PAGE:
I can't say much about Networking Sites in general because I do have a facebook and I do use it regularly, but I can say that MySpace is traaaashy. Every single page I have seen today has a background that blinks,moves, dances, plays loud popular music, has 8 to 24 hot celebs on it,has some sparkly seizure-enducing curser chaser,and has a profile picture that conveys 'promiscuity.' Of all the Networking Modules that exist, MySpace is the absolute worst.

Also, I'm having trouble starting my paper.

Sunday, September 14, 2008

...let my Carson go

Yesterday was Saturday. I woke up and I was feeling great. Excited for the new day, I got up and proceeded through my morning ablutions. All seemed to be normal. I went to a meeting with Ms. Shane-Boyd, I taught the student leaders some new choreography, I sang very loud on the way home-- Nothing out of the ordinary. I came back home and settled down for an afternoon nap. I started to cough a little, but I just attributed that to the food that I hadn't swallowed correctly, but this cough lingered. A few hours later, it was still there and even more pronounced than before. At about this time I realized what was happening... I was getting sick.

I did what I could (drank orange juice, took vitamins, went to bed, etc.) but sure enough, I woke up this morning with a horrible cough and probably what is about 4 pounds of mucus and other various fluids squishing around in my lungs. As if that wasn't enough, this afternoon I started to develop a fever. Come on. Really? I made some lasagna and ate it, and that made me feel a little better, but I'm still just as crappy as ever.

What baffles me most is how I got it? I have been getting at least 7 hours of sleep every night, usually 8, I've been drinking orange juice, eating healthily, running, and still I end up sick. It came on so fast. I was great Friday, great Saturday morning, and a few hours later I feel like crap. I can only guess is that my body is just adjusting, or stressed. I've finished 3 weeks of school and had to adapt to being in school again, and maybe my body is tired out. The only thing wrong with that hypothesis is that I haven't really been stressed. I've been enjoying school, and I'm loving Urinetown... I don't get it.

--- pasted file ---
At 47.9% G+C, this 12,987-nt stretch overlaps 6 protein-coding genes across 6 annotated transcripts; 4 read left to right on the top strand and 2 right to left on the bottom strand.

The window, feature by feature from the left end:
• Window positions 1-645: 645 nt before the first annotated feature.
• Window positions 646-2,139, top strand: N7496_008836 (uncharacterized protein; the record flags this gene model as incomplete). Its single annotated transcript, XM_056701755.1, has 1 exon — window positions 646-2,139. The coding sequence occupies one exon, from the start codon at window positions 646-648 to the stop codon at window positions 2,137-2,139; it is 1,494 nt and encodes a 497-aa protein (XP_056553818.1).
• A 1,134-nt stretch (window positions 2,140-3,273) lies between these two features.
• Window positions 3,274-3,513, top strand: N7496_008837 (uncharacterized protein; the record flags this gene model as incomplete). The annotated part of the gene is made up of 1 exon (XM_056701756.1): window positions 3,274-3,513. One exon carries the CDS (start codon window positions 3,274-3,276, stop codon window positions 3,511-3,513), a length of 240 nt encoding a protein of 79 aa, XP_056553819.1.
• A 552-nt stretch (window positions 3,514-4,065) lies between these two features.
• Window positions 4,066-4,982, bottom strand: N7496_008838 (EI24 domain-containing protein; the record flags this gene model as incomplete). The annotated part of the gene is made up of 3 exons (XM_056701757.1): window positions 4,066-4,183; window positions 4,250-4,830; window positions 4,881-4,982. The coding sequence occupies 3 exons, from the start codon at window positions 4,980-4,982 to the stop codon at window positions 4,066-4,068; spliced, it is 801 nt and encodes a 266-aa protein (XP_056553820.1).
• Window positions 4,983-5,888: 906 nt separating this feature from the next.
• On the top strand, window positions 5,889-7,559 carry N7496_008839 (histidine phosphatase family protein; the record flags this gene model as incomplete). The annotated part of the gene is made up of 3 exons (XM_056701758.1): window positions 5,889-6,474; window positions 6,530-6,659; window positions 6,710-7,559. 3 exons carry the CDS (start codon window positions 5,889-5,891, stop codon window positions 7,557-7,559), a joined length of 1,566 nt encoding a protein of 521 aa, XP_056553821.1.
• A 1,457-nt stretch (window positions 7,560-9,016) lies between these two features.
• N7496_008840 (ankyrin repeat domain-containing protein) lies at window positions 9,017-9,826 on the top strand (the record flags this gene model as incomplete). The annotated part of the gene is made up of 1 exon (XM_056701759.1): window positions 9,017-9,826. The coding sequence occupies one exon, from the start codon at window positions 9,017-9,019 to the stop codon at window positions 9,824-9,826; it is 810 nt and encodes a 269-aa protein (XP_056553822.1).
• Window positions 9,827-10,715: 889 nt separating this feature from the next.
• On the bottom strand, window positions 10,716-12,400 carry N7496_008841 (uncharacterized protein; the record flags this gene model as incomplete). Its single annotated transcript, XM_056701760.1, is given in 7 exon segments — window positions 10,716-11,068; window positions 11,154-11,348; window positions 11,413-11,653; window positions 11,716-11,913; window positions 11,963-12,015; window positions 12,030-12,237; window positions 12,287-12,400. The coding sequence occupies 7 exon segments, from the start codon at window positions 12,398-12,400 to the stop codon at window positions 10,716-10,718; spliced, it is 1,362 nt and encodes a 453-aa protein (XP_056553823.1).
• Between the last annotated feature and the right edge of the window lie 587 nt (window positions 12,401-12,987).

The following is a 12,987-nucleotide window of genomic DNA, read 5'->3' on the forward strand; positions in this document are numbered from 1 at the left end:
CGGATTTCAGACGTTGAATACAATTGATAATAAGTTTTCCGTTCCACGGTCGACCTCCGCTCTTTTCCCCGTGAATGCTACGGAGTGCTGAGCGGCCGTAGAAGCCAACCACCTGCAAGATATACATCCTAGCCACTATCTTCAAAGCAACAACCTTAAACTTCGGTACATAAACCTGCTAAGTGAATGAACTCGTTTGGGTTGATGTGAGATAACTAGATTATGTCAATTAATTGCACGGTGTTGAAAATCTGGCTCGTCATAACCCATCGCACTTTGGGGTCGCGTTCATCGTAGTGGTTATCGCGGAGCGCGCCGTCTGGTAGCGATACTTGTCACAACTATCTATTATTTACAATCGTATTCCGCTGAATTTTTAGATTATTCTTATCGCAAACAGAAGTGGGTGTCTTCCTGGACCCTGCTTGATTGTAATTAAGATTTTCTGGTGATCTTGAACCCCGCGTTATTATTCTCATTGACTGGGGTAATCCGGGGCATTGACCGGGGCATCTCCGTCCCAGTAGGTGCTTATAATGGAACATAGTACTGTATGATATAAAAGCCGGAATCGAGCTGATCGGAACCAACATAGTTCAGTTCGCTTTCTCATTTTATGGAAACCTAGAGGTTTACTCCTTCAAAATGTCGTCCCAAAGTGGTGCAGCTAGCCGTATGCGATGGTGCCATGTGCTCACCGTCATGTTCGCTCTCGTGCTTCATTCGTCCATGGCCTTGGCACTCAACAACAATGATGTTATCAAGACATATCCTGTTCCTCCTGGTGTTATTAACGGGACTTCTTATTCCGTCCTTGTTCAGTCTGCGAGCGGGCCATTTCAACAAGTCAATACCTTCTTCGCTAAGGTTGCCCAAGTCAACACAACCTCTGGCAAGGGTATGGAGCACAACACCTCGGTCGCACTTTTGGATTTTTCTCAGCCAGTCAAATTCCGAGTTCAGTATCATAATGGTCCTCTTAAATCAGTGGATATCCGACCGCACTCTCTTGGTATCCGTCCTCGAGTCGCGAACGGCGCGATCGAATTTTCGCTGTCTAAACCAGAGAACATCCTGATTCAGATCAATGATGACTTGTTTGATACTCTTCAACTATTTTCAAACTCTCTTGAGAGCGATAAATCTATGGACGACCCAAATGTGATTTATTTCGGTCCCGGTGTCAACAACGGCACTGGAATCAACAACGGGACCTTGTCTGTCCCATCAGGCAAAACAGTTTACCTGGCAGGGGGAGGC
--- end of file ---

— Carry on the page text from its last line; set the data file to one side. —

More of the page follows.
Also BYU beat UCLA 59-0...come on UCLA...that's it?

Sunday, September 7, 2008

Mesa: Home, Sweet Home

I am living in Mesa, Arizona; Like Tucson, only different. Mesa lacks the natural beauty of Tucson. It is, for the most part, flat. The mountains are far away, and combined with the smog and dust of a busy city, they are hard to see. There seems to be endless development in the Mesa area. You can't go anywhere in the city without seeing a new neighborhood popping up, or a new shopping center being built. Where there were trees, cactus, and coyotes, there are now concrete walls, hydrants, and freeways. It is probably, on average, 4 degrees hotter here than in Tucson, and the dirty water on tap doesn't help cope with the heat. My home, the Sun Valley.

Mesa is great! I am actually enjoying life here. My little vignette above painted a pretty sad picture of my home, but really I like it. It really isn't as beautiful as Tucson, but I'm going to be okay.